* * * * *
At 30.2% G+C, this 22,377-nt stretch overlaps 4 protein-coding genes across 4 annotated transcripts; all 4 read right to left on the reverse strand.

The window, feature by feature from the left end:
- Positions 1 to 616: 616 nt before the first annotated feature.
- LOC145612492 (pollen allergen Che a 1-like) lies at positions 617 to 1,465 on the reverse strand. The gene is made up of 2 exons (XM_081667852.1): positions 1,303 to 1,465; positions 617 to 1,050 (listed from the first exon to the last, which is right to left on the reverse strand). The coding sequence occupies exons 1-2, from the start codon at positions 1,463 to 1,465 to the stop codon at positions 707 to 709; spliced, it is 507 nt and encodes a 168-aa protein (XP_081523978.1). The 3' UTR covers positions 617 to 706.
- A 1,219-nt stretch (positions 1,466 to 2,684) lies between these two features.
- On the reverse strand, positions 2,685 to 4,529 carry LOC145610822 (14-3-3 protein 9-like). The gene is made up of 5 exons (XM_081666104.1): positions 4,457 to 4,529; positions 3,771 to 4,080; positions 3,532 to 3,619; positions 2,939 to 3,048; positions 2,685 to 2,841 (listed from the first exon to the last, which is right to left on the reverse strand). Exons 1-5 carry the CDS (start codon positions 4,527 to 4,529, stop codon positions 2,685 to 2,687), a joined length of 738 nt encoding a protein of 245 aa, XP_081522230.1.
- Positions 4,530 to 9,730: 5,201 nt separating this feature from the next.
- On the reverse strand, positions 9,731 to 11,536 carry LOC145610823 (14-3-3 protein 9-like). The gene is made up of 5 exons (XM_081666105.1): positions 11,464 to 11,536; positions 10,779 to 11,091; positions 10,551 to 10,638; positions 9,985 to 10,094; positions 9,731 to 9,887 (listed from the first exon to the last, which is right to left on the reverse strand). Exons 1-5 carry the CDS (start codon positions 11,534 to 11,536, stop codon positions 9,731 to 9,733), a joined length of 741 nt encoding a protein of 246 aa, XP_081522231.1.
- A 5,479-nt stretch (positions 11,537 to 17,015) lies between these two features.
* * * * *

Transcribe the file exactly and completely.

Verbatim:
At 30.2% G+C, this 22,377-nt stretch overlaps 4 protein-coding genes across 4 annotated transcripts; all 4 read right to left on the reverse strand.

The window, feature by feature from the left end:
- Positions 1 to 616: 616 nt before the first annotated feature.
- LOC145612492 (pollen allergen Che a 1-like) lies at positions 617 to 1,465 on the reverse strand. The gene is made up of 2 exons (XM_081667852.1): positions 1,303 to 1,465; positions 617 to 1,050 (listed from the first exon to the last, which is right to left on the reverse strand). The coding sequence occupies exons 1-2, from the start codon at positions 1,463 to 1,465 to the stop codon at positions 707 to 709; spliced, it is 507 nt and encodes a 168-aa protein (XP_081523978.1). The 3' UTR covers positions 617 to 706.
- A 1,219-nt stretch (positions 1,466 to 2,684) lies between these two features.
- On the reverse strand, positions 2,685 to 4,529 carry LOC145610822 (14-3-3 protein 9-like). The gene is made up of 5 exons (XM_081666104.1): positions 4,457 to 4,529; positions 3,771 to 4,080; positions 3,532 to 3,619; positions 2,939 to 3,048; positions 2,685 to 2,841 (listed from the first exon to the last, which is right to left on the reverse strand). Exons 1-5 carry the CDS (start codon positions 4,527 to 4,529, stop codon positions 2,685 to 2,687), a joined length of 738 nt encoding a protein of 245 aa, XP_081522230.1.
- Positions 4,530 to 9,730: 5,201 nt separating this feature from the next.
- On the reverse strand, positions 9,731 to 11,536 carry LOC145610823 (14-3-3 protein 9-like). The gene is made up of 5 exons (XM_081666105.1): positions 11,464 to 11,536; positions 10,779 to 11,091; positions 10,551 to 10,638; positions 9,985 to 10,094; positions 9,731 to 9,887 (listed from the first exon to the last, which is right to left on the reverse strand). Exons 1-5 carry the CDS (start codon positions 11,534 to 11,536, stop codon positions 9,731 to 9,733), a joined length of 741 nt encoding a protein of 246 aa, XP_081522231.1.
- A 5,479-nt stretch (positions 11,537 to 17,015) lies between these two features.